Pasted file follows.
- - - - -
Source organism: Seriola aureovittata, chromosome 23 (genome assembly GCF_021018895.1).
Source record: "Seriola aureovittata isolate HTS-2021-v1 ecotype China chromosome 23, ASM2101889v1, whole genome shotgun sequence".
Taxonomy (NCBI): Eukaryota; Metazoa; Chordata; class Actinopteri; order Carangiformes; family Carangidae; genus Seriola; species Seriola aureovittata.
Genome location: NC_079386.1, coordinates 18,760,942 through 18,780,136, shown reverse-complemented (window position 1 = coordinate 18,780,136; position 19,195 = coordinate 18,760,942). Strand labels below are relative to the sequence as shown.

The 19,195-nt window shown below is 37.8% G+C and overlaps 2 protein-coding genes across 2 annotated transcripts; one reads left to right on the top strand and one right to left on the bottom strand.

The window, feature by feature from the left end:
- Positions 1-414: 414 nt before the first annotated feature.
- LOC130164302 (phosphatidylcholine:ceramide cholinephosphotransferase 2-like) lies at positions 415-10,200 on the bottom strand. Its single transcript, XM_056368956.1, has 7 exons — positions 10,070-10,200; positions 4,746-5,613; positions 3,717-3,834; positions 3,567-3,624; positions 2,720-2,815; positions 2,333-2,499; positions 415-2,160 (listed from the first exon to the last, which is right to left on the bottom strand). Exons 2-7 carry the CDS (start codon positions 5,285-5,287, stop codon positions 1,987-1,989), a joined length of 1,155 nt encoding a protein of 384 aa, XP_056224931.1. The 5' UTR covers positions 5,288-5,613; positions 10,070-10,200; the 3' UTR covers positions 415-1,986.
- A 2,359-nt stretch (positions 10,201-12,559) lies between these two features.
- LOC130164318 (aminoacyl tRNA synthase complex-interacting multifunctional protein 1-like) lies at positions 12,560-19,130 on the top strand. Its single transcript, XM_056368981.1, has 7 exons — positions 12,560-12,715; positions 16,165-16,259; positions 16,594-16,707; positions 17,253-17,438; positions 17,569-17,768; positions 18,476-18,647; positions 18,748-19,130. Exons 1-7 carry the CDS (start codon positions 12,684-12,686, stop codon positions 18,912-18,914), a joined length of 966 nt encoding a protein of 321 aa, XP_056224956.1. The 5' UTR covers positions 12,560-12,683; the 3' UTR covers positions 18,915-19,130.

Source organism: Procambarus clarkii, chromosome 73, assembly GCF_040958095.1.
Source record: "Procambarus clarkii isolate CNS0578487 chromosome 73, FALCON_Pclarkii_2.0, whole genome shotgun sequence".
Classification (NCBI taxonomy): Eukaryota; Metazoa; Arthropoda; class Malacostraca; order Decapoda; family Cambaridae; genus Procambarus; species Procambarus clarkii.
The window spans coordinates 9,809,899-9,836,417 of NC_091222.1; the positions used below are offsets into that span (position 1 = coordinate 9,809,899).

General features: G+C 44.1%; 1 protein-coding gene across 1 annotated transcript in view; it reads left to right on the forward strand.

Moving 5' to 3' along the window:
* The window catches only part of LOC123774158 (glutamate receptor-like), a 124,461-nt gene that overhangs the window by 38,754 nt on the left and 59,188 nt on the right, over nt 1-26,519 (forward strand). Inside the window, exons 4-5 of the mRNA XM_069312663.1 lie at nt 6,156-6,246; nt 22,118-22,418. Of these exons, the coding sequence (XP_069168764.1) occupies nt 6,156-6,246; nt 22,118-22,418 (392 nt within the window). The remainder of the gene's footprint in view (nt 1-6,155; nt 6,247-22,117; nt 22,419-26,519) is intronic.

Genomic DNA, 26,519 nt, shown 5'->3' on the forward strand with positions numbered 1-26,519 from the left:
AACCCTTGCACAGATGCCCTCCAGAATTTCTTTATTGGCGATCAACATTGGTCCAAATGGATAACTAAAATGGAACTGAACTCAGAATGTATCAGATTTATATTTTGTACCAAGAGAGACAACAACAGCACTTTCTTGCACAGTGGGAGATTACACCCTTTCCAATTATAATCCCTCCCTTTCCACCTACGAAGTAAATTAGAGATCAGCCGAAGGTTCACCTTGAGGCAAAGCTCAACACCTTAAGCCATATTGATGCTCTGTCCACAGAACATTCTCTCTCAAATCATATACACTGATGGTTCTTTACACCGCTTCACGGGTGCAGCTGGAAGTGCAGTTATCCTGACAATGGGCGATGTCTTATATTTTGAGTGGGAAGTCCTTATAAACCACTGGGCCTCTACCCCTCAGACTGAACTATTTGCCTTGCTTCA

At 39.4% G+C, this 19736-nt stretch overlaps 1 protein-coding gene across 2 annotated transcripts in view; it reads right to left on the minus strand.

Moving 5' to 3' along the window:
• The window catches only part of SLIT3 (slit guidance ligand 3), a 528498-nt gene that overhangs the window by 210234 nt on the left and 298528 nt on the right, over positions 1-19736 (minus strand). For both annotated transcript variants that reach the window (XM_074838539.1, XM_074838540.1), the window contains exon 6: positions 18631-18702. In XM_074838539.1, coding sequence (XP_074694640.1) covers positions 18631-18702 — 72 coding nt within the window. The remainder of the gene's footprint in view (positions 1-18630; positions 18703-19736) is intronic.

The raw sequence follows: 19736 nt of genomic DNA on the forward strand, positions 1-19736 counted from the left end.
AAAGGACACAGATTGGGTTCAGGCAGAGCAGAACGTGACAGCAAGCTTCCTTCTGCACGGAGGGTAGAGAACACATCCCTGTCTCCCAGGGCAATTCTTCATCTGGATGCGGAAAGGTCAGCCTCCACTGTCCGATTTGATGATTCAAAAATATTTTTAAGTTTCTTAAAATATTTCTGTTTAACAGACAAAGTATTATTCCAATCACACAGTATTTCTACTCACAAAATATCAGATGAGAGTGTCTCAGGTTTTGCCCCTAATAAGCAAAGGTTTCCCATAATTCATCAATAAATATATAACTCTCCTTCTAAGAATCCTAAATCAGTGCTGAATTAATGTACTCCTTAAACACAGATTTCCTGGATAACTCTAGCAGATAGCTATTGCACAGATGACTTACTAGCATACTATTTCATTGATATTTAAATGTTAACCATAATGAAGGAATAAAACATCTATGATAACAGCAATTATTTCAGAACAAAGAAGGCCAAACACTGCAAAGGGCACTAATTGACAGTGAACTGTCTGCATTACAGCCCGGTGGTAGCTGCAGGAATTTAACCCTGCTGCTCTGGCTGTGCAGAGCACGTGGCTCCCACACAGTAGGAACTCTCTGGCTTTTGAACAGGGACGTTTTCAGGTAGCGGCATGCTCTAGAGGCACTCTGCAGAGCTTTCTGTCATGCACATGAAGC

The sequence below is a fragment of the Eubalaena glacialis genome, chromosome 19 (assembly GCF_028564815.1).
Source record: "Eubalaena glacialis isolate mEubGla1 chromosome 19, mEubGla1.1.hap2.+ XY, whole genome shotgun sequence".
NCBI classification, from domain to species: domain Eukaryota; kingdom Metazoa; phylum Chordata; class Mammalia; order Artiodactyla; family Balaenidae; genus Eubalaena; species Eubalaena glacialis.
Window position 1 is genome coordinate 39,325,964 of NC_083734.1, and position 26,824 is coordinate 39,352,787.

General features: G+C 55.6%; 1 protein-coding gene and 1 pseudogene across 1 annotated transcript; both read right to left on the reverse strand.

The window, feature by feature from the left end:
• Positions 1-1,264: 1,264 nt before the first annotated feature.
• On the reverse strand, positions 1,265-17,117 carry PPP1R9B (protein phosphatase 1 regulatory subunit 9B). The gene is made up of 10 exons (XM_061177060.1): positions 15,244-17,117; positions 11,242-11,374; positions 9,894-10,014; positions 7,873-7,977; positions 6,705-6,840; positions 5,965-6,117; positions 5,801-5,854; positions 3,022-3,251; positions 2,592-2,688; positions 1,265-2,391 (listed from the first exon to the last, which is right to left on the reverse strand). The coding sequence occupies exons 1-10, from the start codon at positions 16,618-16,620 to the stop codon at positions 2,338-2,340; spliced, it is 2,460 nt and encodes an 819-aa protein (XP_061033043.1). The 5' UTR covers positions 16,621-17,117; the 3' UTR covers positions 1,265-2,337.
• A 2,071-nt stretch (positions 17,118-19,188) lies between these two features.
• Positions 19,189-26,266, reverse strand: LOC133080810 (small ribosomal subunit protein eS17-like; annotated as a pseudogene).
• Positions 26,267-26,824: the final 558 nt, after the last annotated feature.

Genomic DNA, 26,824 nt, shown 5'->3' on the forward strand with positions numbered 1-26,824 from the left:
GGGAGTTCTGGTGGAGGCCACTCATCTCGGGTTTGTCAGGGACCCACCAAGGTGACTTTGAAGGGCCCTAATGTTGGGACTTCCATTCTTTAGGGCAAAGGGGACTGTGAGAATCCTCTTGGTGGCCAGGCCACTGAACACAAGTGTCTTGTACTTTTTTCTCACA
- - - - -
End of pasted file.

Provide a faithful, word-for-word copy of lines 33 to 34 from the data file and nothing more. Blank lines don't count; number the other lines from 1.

• A 2,071-nt stretch (positions 17,118-19,188) lies between these two features.
• Positions 19,189-26,266, reverse strand: LOC133080810 (small ribosomal subunit protein eS17-like; annotated as a pseudogene).